One of the gold bonding wires survived the whole journey and somehow remained attached, but on the photo it looks like bonding pads may have been etched away by acid. I will never know for sure because I crushed the die trying to remove it from the metal carrier :palm: Admittedly I was being sloppy and used water instead of acetone for cleaning, but I'm not sure if the pads made it even to that point.

Acid also proved effective against stubborn epoxy residue on dice extracted by heating. I managed to clean up a few of those.
 
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Offline NoopyTopic starter

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Re: Decapping and Chip-Documentation - Howto
« Reply #59 on: March 28, 2020, 08:29:30 pm »
Interesting. Thanks for sharing.  :-+

For me that´s too messy and dangerous.  :scared:

Offline magic

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Re: Decapping and Chip-Documentation - Howto
« Reply #60 on: August 13, 2020, 08:23:34 pm »
On the imaging front, I built a simple beam splitter to experiment with illumination through the lens. It's a small cardboard box painted black to absorb reflections with a 45° angled half-mirror inside and a hole in one wall.

The half-mirror is a piece of a "mirror" protection foil for smartphone displays. These foils are supposed to make the screen reflective when the LCD is blank but still be transparent enough for normal use. It probably isn't exactly 50% reflective and 50% transmissive, but whatever, good enough for us.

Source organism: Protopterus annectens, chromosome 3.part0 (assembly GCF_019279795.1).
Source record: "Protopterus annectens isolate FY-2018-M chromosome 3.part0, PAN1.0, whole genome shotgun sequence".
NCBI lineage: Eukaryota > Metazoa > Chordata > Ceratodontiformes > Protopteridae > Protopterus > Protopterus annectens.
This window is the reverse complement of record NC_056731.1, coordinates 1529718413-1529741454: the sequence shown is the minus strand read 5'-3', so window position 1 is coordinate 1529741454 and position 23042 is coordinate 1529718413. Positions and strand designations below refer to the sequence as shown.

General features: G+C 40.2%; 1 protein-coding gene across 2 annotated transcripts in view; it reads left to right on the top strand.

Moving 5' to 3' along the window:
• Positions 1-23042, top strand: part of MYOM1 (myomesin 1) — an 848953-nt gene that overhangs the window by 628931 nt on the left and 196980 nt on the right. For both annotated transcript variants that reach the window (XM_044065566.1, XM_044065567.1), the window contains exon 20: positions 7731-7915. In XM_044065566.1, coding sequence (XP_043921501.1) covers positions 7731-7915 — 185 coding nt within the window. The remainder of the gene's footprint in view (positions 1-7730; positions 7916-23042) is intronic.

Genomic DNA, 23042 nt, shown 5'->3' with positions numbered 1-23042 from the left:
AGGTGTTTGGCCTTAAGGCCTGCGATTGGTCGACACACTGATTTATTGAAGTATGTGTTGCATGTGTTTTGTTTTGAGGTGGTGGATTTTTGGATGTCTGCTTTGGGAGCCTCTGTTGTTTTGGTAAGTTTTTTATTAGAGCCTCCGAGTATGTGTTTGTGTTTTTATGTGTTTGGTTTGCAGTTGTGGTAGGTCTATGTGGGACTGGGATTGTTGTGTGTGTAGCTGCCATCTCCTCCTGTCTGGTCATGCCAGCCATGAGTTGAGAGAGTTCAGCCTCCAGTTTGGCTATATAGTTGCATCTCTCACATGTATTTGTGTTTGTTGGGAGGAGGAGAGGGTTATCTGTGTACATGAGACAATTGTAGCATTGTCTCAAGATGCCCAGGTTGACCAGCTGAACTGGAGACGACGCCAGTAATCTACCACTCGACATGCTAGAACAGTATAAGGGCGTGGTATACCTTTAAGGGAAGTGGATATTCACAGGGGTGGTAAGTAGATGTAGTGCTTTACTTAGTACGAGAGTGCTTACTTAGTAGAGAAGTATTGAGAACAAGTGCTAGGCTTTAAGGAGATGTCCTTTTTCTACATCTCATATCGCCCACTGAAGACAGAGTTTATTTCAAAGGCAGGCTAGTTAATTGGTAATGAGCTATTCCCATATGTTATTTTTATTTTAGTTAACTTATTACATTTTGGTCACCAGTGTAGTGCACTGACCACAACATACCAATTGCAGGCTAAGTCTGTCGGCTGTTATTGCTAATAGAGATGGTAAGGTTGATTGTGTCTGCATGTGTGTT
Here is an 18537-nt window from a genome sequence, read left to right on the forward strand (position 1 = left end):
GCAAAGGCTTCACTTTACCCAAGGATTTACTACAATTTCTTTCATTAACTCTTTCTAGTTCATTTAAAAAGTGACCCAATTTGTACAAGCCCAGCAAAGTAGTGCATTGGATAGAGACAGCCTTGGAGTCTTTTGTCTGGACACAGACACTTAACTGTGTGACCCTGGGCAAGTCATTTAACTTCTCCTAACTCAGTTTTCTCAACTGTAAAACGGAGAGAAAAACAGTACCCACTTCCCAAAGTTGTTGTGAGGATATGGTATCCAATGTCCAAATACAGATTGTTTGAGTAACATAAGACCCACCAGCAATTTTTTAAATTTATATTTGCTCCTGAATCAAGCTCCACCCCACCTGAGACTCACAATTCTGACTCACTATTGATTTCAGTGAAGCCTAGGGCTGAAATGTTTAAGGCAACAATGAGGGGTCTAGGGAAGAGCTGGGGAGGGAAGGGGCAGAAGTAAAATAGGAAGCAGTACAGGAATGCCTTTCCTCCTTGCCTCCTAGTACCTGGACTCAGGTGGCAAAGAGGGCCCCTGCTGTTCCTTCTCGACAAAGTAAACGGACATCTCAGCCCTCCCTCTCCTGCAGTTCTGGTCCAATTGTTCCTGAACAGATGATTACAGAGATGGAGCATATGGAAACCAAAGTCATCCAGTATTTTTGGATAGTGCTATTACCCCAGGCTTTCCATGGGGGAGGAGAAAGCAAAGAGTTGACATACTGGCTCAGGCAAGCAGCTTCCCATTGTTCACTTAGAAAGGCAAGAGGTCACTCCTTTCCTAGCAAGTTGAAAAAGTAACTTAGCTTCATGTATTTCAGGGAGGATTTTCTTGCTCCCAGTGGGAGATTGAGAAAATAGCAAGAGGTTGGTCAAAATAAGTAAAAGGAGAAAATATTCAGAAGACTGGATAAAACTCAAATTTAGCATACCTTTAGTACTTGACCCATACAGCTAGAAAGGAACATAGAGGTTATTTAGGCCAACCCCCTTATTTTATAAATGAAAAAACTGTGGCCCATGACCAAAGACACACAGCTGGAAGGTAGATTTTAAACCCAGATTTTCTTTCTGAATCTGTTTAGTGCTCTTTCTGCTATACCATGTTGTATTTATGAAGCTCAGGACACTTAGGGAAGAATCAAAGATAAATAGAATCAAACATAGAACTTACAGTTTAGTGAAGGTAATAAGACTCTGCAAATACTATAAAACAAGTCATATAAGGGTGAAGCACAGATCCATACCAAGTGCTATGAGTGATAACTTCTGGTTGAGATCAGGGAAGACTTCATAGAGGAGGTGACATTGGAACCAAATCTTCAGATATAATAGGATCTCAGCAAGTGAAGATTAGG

The box goes on top of the lens. Light is supplied through the hole in the side, bounces off the mirror downwards, passes through the lens back and forth and passes through the mirror to be observed from above. Half of the entering light passes through the mirror and is dumped on the wall and half of the light from the lens is reflected back towards the illumination source, but 25% efficiency is not the end of the world.

I tried it in combination with my favorite HD webcam lens, a lousy VGA webcam lens and a 10x biological microscope objective. A few sample images follow.

The webcam lenses have enough magnification that one can simply use them as a loupe and look directly into the lens. Magnification is good enough for low density analog ICs and with the HD lens and with some squinting I can even follow the super-die-shrunk Chinese LM358 chips. The first two images show how the two lenses perform on a TI NE5532 die. My camera couldn't capture the full field of view visible with naked eye and the image turned out a bit dark, but it gives a glimpse of the resolution available with the HD lens.